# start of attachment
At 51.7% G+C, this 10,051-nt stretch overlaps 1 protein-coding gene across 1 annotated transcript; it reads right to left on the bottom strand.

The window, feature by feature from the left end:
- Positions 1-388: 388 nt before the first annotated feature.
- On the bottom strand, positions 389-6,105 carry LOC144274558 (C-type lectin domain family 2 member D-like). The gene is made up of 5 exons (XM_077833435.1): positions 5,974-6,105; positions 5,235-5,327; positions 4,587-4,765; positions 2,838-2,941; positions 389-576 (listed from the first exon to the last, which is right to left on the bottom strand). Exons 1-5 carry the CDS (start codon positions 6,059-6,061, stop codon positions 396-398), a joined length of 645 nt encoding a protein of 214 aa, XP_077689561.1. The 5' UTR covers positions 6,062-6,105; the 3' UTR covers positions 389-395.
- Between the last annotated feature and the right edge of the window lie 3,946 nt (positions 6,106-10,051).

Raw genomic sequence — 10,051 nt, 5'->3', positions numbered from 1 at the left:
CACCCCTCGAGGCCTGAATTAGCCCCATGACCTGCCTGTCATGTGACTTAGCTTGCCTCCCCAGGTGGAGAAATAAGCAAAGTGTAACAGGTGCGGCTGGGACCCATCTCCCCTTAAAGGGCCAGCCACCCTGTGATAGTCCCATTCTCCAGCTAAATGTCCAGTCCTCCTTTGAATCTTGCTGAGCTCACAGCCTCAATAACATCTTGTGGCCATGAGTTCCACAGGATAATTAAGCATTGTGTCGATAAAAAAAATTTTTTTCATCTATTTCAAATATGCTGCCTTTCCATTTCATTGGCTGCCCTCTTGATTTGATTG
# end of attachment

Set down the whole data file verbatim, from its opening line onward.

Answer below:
At 51.7% G+C, this 10,051-nt stretch overlaps 1 protein-coding gene across 1 annotated transcript; it reads right to left on the bottom strand.

The window, feature by feature from the left end:
- Positions 1-388: 388 nt before the first annotated feature.
- On the bottom strand, positions 389-6,105 carry LOC144274558 (C-type lectin domain family 2 member D-like). The gene is made up of 5 exons (XM_077833435.1): positions 5,974-6,105; positions 5,235-5,327; positions 4,587-4,765; positions 2,838-2,941; positions 389-576 (listed from the first exon to the last, which is right to left on the bottom strand). Exons 1-5 carry the CDS (start codon positions 6,059-6,061, stop codon positions 396-398), a joined length of 645 nt encoding a protein of 214 aa, XP_077689561.1. The 5' UTR covers positions 6,062-6,105; the 3' UTR covers positions 389-395.
- Between the last annotated feature and the right edge of the window lie 3,946 nt (positions 6,106-10,051).

Raw genomic sequence — 10,051 nt, 5'->3', positions numbered from 1 at the left:
CACCCCTCGAGGCCTGAATTAGCCCCATGACCTGCCTGTCATGTGACTTAGCTTGCCTCCCCAGGTGGAGAAATAAGCAAAGTGTAACAGGTGCGGCTGGGACCCATCTCCCCTTAAAGGGCCAGCCACCCTGTGATAGTCCCATTCTCCAGCTAAATGTCCAGTCCTCCTTTGAATCTTGCTGAGCTCACAGCCTCAATAACATCTTGTGGCCATGAGTTCCACAGGATAATTAAGCATTGTGTCGATAAAAAAAATTTTTTTCATCTATTTCAAATATGCTGCCTTTCCATTTCATTGGCTGCCCTCTTGATTTGATTG